1st LD: Giammattei wins Guatemala's presidential runoff: preliminary results

  • 1st LD: Giammattei wins Guatemala's presidential runoff: preliminary results

1st LD: Giammattei wins Guatemala's presidential runoff: preliminary results

Many Guatemalans are fed up with the political class after investigations by the International Commission against Impunity in Guatemala (CICIG), a United Nations -backed anti-corruption body, led to the arrest of then-President Otto Perez in 2015, and then threatened to unseat his successor Morales, a former TV comedian.

Electoral court president Julio Solorzano urged citizens to avoid unrest if the vote doesn't go their way, saying that preliminary results would be published in real time on the court's official website to provide transparency.

Al Jazeera's John Holman, detailing from neighboring Mexico, said Giammattei has a notoriety of being hardliner regarding battling culpability in the nation.

He had polled nearly 58.5 percent with a lead of 550,000 votes and only a few thousand left to count when the court declared him the victor.

"It will be a great honor to serve as the president of the country for this humble citizen", Giammattei said in his victory speech.

Giammattei came second with 14 percent.

The victor of Guatemala's presidential election, Alejandro Giammattei, talks during an interview with Reuters in Guatemala City, Guatemala, August 11, 2019. The second round of presidential elections witnessed a turnout of around 41%. Investigative site Nomada branded Giammattei "impulsive. despotic, tyrannical. capricious, vindictive" - and worse.

"The next president faces a lose-lose situation when it comes to managing the deal with the United States", she said.

Guatemalan refugees are one of the main groups reaching the United State's southern border seeking asylum, an issue that has dogged President Donald Trump since his inauguration and has only worsened in the last several months following on-month increases in the number of people reaching the border and mass criticism against his administration's policies concerning the treatment of migrants, particularly children, once they make it to the United States.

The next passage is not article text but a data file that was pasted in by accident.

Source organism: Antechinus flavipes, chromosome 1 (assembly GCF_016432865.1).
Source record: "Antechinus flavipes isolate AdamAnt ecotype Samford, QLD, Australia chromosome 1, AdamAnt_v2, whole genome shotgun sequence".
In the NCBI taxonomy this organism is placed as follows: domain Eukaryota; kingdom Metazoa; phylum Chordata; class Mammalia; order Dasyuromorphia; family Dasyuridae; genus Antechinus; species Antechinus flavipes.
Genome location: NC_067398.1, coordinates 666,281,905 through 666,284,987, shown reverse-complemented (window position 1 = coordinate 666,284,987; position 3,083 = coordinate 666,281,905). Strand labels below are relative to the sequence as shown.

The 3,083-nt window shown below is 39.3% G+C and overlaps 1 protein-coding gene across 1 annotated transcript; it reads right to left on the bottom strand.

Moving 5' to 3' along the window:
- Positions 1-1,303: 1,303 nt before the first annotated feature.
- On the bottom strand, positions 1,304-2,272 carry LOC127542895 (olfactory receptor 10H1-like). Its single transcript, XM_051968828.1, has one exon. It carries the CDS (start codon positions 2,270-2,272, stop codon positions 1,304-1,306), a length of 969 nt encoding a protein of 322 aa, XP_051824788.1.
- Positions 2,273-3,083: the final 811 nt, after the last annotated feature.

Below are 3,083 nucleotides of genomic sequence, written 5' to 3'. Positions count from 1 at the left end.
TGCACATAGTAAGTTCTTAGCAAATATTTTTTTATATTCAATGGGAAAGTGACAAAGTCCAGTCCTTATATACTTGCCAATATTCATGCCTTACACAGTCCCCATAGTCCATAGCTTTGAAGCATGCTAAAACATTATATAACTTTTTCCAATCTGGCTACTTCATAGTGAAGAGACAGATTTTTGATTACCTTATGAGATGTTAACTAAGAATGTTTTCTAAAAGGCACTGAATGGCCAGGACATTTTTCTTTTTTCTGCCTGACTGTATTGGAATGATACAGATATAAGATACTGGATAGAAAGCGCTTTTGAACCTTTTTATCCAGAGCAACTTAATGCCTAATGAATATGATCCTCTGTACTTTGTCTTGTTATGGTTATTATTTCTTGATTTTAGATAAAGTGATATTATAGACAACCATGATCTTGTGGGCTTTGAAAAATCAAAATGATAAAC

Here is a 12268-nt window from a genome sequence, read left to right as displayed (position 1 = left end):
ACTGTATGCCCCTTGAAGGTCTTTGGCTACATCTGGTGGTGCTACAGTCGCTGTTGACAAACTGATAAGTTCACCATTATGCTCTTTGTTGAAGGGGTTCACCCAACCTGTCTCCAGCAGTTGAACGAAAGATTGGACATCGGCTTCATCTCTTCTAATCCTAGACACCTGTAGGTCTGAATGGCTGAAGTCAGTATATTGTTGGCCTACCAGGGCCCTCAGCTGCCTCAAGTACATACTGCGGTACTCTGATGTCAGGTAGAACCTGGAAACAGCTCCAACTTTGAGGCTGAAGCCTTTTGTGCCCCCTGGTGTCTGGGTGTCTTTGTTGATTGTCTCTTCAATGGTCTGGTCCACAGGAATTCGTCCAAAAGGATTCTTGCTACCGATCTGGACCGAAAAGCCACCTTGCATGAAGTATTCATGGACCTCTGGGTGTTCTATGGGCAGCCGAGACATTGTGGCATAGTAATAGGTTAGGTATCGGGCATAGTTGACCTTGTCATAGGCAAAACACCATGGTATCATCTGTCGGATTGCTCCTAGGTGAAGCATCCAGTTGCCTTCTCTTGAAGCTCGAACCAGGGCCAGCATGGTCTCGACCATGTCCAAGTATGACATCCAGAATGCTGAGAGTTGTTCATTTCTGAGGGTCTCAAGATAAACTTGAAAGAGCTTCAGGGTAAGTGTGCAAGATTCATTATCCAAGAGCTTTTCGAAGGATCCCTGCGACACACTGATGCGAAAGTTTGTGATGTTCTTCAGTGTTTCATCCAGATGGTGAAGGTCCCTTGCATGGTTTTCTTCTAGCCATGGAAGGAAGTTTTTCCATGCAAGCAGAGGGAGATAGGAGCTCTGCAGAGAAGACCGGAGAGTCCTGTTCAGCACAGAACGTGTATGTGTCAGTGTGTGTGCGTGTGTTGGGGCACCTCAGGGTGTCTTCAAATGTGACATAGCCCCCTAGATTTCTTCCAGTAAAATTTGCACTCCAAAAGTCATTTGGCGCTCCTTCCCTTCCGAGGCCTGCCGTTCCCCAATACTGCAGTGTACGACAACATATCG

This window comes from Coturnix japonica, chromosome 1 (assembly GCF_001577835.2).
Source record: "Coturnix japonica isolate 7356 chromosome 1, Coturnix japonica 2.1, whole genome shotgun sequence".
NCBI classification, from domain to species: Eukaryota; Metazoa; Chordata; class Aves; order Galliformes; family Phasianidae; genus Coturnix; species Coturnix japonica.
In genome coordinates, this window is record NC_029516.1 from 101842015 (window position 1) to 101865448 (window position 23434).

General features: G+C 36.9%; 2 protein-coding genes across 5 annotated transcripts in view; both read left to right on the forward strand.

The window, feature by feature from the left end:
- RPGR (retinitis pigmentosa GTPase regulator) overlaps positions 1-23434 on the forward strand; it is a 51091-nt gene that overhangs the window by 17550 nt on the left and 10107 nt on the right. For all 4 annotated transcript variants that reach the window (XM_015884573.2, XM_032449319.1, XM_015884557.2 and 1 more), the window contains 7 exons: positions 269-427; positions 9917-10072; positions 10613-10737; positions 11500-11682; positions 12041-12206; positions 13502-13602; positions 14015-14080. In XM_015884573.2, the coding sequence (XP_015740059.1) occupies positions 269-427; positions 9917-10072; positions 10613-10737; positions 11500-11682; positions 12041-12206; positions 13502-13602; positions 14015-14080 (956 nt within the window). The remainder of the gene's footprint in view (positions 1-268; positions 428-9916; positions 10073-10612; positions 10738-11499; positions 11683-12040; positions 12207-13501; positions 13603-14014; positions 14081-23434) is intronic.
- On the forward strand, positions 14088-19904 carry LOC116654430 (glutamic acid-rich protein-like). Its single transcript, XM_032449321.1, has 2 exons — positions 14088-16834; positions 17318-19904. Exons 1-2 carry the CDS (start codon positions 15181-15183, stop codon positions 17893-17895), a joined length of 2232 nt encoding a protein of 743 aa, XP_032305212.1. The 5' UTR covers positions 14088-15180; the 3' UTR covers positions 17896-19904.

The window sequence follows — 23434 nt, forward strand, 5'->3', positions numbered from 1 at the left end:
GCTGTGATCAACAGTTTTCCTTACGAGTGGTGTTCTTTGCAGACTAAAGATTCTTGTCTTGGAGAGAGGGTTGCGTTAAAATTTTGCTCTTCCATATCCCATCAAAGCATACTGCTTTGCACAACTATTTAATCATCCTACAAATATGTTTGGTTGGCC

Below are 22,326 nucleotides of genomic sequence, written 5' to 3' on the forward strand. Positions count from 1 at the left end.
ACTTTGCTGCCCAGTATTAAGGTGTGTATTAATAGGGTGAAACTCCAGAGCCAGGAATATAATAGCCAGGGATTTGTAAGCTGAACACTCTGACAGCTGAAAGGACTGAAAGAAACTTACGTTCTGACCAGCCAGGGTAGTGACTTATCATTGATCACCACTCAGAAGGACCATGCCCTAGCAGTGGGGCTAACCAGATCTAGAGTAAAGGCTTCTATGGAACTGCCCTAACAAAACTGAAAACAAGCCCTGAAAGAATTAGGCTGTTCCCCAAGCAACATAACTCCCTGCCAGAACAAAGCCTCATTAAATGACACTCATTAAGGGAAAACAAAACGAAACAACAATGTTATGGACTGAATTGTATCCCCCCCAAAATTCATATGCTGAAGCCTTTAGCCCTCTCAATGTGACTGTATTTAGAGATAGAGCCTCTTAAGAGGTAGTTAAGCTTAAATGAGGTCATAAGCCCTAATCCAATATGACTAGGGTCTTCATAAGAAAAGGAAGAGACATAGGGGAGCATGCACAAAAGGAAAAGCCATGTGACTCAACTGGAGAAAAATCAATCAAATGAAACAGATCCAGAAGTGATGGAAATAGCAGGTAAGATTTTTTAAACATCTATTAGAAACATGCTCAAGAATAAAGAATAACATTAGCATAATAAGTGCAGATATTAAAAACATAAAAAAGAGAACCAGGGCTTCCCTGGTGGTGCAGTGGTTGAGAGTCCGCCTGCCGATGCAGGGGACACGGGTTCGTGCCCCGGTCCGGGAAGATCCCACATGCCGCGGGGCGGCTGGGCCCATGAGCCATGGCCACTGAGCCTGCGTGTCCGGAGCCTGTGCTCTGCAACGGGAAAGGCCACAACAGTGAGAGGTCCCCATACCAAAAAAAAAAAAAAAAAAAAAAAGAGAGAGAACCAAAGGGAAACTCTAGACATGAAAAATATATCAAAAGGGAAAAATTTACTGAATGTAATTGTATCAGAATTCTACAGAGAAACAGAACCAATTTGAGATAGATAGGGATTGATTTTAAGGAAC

The Central American country's new president will be under huge pressure from the United States to implement a controversial migration pact that would allow Washington to send most Honduran and Salvadoran asylum seekers who passed through Guatemala back to the poor, crime-stricken country.

But rejecting the migration pact would run the "risk of retaliation from Trump", Grais-Targow said, after the U.S. leader threatened a travel ban, tariffs and remittance fees if Guatemala didn't bend to his will.

Remittances from Guatemalans in the USA are a crucial part of the economy, reaching a record $9.3 billion previous year.

In the lead up to the election, both candidates said they opposed the deal, arguing that Guatemala - a country plagued by poverty and violence - does not have the capacity to process the asylum requests and even less so to look after the applicants or return them to their home countries if their requests are rejected.

According to the World Bank, remittances account for 12 percent of the country's GDP.

On July 6, Morales' administration signed an agreement with the US that would require Salvadorans and Hondurans to request asylum in Guatemala if they cross through the country to reach the U.S.

Around half the killings are blamed on drug trafficking and extortion operations carried out by powerful gangs.

Guatemalans aren't subject to Mr Trump's proposed migrant measures, but given that poverty in some indigenous areas reaches 80 per cent, many embark on the journey in search of the "American dream" despite the dangers. At least 1% of Guatemala's population of about 16 million people has left the country this year.

And in June, a woman and three children died from heat and dehydration in Texas.

The former attorney-general, Thelma Alana, and Azury Ríos, the daughter of the late military ruler, Refrain Ríos Mont, were barred from running by Guatemala's constitutional court, angering those who were planning on voting for them.

More than 250,000 Guatemalans were detained between October 2018 and July this year for trying to enter the United States illegally, Washington's embassy said.